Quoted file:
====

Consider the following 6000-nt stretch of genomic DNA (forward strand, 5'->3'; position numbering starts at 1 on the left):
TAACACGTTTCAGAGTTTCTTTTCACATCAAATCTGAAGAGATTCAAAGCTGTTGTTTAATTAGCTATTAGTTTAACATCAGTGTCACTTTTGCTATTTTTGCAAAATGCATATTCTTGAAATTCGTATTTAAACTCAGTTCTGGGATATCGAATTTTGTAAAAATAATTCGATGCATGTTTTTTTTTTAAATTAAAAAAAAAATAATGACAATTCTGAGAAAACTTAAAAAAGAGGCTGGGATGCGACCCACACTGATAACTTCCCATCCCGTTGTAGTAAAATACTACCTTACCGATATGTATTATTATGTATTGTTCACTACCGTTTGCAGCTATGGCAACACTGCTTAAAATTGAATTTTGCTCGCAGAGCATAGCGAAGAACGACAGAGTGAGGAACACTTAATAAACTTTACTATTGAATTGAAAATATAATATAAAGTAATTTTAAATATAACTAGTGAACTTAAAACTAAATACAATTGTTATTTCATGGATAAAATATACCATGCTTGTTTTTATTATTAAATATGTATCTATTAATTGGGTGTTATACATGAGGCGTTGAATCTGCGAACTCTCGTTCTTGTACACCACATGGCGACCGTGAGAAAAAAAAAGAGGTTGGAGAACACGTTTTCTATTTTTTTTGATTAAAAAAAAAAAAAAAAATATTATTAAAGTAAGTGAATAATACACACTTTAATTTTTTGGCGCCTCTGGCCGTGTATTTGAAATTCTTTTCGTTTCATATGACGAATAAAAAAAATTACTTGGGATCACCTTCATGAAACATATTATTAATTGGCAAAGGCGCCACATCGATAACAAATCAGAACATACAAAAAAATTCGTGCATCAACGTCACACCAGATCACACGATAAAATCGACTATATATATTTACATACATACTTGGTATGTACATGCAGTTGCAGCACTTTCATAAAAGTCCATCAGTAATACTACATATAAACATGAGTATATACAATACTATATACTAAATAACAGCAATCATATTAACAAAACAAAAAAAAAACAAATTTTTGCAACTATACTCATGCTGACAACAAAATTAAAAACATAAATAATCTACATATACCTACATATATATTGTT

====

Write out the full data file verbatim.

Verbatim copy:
Consider the following 6000-nt stretch of genomic DNA (forward strand, 5'->3'; position numbering starts at 1 on the left):
TAACACGTTTCAGAGTTTCTTTTCACATCAAATCTGAAGAGATTCAAAGCTGTTGTTTAATTAGCTATTAGTTTAACATCAGTGTCACTTTTGCTATTTTTGCAAAATGCATATTCTTGAAATTCGTATTTAAACTCAGTTCTGGGATATCGAATTTTGTAAAAATAATTCGATGCATGTTTTTTTTTTAAATTAAAAAAAAAATAATGACAATTCTGAGAAAACTTAAAAAAGAGGCTGGGATGCGACCCACACTGATAACTTCCCATCCCGTTGTAGTAAAATACTACCTTACCGATATGTATTATTATGTATTGTTCACTACCGTTTGCAGCTATGGCAACACTGCTTAAAATTGAATTTTGCTCGCAGAGCATAGCGAAGAACGACAGAGTGAGGAACACTTAATAAACTTTACTATTGAATTGAAAATATAATATAAAGTAATTTTAAATATAACTAGTGAACTTAAAACTAAATACAATTGTTATTTCATGGATAAAATATACCATGCTTGTTTTTATTATTAAATATGTATCTATTAATTGGGTGTTATACATGAGGCGTTGAATCTGCGAACTCTCGTTCTTGTACACCACATGGCGACCGTGAGAAAAAAAAAGAGGTTGGAGAACACGTTTTCTATTTTTTTTGATTAAAAAAAAAAAAAAAAATATTATTAAAGTAAGTGAATAATACACACTTTAATTTTTTGGCGCCTCTGGCCGTGTATTTGAAATTCTTTTCGTTTCATATGACGAATAAAAAAAATTACTTGGGATCACCTTCATGAAACATATTATTAATTGGCAAAGGCGCCACATCGATAACAAATCAGAACATACAAAAAAATTCGTGCATCAACGTCACACCAGATCACACGATAAAATCGACTATATATATTTACATACATACTTGGTATGTACATGCAGTTGCAGCACTTTCATAAAAGTCCATCAGTAATACTACATATAAACATGAGTATATACAATACTATATACTAAATAACAGCAATCATATTAACAAAACAAAAAAAAAACAAATTTTTGCAACTATACTCATGCTGACAACAAAATTAAAAACATAAATAATCTACATATACCTACATATATATTGTT